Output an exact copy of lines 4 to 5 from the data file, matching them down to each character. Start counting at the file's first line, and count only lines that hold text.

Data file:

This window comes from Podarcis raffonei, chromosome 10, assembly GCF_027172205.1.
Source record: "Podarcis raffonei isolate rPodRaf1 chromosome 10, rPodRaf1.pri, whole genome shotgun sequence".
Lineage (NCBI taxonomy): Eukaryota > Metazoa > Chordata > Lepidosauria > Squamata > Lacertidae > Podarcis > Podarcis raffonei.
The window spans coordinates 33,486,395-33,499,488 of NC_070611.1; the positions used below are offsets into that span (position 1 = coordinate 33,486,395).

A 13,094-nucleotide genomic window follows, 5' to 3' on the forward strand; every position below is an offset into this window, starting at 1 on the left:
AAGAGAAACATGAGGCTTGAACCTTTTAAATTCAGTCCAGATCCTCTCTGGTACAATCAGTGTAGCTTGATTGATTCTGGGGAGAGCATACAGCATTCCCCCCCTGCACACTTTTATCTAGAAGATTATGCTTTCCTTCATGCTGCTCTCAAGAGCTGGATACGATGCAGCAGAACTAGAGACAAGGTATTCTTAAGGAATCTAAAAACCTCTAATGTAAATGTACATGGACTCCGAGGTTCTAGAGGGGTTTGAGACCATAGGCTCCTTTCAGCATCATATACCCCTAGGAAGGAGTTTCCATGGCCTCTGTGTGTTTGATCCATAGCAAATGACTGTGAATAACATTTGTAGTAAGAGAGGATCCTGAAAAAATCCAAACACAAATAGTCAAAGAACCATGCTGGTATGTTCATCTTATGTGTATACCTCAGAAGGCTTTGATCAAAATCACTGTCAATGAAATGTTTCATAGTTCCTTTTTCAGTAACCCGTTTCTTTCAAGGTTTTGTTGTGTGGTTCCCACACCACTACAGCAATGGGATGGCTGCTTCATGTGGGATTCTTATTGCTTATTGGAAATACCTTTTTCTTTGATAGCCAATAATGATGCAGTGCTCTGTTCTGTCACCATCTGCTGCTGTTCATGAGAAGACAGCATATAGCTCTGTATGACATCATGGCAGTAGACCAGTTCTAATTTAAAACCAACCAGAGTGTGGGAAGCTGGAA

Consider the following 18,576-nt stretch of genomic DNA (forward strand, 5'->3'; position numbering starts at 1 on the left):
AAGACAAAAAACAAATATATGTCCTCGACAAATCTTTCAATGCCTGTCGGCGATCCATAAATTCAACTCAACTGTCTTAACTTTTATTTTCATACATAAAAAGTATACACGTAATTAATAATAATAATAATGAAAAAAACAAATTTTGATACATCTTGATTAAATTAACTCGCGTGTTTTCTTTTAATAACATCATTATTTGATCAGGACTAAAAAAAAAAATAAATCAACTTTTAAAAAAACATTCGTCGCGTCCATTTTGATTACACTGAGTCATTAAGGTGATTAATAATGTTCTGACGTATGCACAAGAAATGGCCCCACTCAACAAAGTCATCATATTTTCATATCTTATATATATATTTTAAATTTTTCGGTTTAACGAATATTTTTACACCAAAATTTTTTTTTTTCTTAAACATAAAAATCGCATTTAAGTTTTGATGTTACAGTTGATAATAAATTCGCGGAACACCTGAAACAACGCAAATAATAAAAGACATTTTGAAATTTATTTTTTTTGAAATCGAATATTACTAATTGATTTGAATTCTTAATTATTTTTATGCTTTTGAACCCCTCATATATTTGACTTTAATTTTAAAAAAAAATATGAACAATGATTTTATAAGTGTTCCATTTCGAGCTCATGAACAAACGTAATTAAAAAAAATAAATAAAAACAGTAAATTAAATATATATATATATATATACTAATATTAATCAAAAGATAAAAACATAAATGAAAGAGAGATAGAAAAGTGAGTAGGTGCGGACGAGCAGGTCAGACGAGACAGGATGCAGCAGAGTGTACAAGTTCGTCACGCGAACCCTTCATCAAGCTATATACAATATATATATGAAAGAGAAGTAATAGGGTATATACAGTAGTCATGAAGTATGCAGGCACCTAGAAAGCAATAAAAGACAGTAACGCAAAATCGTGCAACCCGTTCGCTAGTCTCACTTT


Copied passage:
The window spans coordinates 33,486,395-33,499,488 of NC_070611.1; the positions used below are offsets into that span (position 1 = coordinate 33,486,395).

A 13,094-nucleotide genomic window follows, 5' to 3' on the forward strand; every position below is an offset into this window, starting at 1 on the left: